I admit it: I’m not fussy about how my dog doesn’t beg. It’s just as long as he isn’t staring at me while I’m eating. I’m happy if the dog is at my feet pretending I’m not eating, or if he is across the room watching the paint dry on the walls not looking at my food.

This result really isn’t as hard. it’s just very time-consuming. And if you aren’t consistent and allow the dog to get away with it, or worse, reward the begging, even just once, you’ve added another couple of weeks to the time it will take to break dog begging.

 Understanding Dog behavior


In conclusion, Understanding and observing dog behaviors is extremely important for building a strong and healthy relationship with your dog. You know that dogs communicate through body language and their behaviors, and it’s important to interpret their actions correctly. You should understand,  what your dog is trying to tell you? what can provide him with a safe and comfortable environment. Every dog is different from another. Therefore dog’s behaviors depend on its breed, age, temperament, background, and past experiences. For more understanding of the dog’s behaviors that I explained, you must consult a professional dog trainer or animal behaviorist. By observing and understanding a dog’s individual behavior patterns, owners could better meet their dogs’ needs and build strong and fulfilling relationships with pets

Note: For more informative Articles about dog Training & Activity – Click Here


What are 5 abnormal dog behavior?

There are many abnormal dog behaviors, but here are five examples:

  1. Excessive barking or whining
  2. Destructive chewing or digging
  3. Aggression toward people or other animals
  4. Fear or anxiety in certain situations
  5. Compulsive behaviors such as tail-chasing or excessive licking.

If you noticed any of the above behaviors in the dog.  seek the advice of a veterinarian or a professional dog trainer to address issues to improve your dog’s life quality.

What your dog is trying to tell you?

Some of the major signs that the dog maybe trying to tell something include:

A wagging tail can indicate happiness, excitement, or even fear. But depends on the speed and direction of the wag. However direct eye contact expresses a sign of trust and affection. While avoiding eye contact is a sign of fear or anxiety in the dog. Barking, whining, growling, or howling are ways that dogs communicate their emotions and need to their owners. A relaxed and loose body posture usually indicates a happy and comfortable dog, while a tense or stiff body posture can indicate fear, aggression, or discomfort.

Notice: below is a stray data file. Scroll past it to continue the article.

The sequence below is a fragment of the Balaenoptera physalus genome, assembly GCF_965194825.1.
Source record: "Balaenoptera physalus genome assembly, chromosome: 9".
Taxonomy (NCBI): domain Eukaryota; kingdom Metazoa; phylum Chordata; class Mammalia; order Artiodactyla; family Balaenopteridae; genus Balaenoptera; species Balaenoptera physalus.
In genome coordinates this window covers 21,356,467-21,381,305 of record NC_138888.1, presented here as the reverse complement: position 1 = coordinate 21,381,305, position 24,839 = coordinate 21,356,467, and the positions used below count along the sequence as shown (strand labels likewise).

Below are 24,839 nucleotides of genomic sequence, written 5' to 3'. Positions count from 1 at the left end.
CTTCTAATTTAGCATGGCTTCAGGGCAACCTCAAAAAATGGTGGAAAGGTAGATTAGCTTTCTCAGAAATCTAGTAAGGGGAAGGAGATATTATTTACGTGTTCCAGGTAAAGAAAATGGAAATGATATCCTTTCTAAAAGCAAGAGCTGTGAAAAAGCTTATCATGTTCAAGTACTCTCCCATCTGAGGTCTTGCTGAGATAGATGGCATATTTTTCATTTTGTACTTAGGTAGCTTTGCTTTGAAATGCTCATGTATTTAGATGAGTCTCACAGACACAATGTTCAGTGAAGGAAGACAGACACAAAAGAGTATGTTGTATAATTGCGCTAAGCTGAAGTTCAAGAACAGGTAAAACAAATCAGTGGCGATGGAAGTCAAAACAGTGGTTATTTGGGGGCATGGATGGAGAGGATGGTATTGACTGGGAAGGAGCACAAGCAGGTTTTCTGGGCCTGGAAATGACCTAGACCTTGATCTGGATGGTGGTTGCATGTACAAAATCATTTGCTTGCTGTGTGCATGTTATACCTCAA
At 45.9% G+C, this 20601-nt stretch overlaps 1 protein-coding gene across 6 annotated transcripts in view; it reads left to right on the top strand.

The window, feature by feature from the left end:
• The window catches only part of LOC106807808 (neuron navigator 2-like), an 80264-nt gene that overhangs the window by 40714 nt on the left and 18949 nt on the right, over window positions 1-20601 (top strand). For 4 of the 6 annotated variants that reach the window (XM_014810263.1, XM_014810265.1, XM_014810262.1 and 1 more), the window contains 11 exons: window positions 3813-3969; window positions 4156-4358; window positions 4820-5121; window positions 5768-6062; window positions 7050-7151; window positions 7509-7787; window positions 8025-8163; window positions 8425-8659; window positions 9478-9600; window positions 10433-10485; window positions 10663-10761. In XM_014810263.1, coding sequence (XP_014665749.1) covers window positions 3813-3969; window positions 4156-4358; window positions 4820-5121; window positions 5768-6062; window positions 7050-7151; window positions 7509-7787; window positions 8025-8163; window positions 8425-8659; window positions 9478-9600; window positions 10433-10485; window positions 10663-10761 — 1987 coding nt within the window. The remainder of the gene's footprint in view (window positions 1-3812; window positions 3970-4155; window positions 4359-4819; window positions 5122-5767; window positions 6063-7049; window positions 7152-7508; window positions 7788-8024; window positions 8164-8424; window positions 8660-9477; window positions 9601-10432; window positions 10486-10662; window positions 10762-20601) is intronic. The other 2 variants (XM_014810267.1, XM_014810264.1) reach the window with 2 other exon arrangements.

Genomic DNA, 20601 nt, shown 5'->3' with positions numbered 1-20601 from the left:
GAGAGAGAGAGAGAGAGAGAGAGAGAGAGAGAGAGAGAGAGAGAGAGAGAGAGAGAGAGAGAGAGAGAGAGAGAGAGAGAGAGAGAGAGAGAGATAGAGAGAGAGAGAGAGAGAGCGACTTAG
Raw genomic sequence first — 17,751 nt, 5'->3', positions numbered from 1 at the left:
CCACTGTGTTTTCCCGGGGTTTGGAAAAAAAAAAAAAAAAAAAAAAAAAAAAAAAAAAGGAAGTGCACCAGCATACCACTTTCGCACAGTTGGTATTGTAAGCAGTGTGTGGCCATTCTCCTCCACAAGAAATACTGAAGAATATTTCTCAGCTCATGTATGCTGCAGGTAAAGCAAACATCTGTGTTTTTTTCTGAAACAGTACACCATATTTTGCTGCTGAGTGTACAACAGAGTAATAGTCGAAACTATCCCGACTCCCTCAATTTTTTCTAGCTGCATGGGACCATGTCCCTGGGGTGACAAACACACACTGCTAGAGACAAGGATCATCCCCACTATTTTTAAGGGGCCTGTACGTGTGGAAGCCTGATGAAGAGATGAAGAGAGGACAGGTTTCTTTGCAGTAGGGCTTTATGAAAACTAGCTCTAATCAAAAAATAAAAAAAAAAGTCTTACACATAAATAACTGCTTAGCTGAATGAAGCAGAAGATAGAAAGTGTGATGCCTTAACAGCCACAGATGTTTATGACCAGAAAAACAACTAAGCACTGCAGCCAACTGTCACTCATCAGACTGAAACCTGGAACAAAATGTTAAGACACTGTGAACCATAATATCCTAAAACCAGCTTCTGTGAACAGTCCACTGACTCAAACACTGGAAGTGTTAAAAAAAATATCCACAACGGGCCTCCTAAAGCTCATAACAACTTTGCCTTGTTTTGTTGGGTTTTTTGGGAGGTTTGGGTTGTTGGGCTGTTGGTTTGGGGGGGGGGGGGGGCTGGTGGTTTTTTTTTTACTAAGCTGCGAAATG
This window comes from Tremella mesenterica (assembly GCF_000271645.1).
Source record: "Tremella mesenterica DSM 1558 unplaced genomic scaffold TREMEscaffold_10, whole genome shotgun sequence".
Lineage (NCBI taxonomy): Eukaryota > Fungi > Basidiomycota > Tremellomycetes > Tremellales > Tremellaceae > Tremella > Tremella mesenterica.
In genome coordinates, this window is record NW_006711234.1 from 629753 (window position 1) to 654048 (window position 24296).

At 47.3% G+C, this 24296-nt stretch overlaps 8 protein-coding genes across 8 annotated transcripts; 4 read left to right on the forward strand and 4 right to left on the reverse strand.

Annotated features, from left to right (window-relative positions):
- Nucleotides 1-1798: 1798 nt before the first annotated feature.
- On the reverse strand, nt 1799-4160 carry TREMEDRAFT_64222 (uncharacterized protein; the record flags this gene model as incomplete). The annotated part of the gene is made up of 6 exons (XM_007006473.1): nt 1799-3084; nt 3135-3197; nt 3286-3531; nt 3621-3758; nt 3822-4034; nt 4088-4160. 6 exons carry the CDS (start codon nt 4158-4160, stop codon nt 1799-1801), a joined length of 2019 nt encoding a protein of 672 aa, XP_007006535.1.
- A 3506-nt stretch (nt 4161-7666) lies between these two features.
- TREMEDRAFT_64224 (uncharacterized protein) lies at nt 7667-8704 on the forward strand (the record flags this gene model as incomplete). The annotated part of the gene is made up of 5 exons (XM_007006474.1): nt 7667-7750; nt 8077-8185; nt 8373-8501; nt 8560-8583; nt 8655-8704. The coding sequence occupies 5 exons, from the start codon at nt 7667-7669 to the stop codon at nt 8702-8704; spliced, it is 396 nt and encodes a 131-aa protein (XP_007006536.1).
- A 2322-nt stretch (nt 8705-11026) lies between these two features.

What are normal behaviors in dogs?

Normal behaviors in dogs depend on the individual dog and their breed. But some common normal behaviors include:

Dogs wag their tails to indicate happiness or excitement. Dogs are naturally playful and enjoy playing with toys or engaging in other activities. They lick their owners or other dogs as a sign of affection or to groom themselves. Dogs sleep for hours each day and take short naps during the day. Additionally, dogs enjoy eating food and have a natural instinct to hunt. Dogs enjoy to explore the environment when they are at home or outside on a walk.

How do I know my dog is happy?

Many ways to interpret that your dog is happy. Common signs of a happy dog include wiggly body posture, with ears up and mouth slightly open.  Happy dogs enjoy playing with toys or engaging in other physical activities. Dogs may show affection by cuddling, licking their owners, or leaning against them. A happy dog will usually have a healthy appetite and enjoy food. Dogs that are happy and the content will usually sleep soundly and comfortably.

What are 5 signs a dog is happy?

 You may be aware of your dog’s current happy signs, such as soft, relaxed ears and eyes, a wagging tail, puppy licks, and a wide smile.

Here are five signs that a dog is happy

  1. Tail wagging.
  2.  Playfulness.
  3. Relaxed body language.
  4. Appetite and sleep patterns.
  5. Affection and attention-seeking behavior.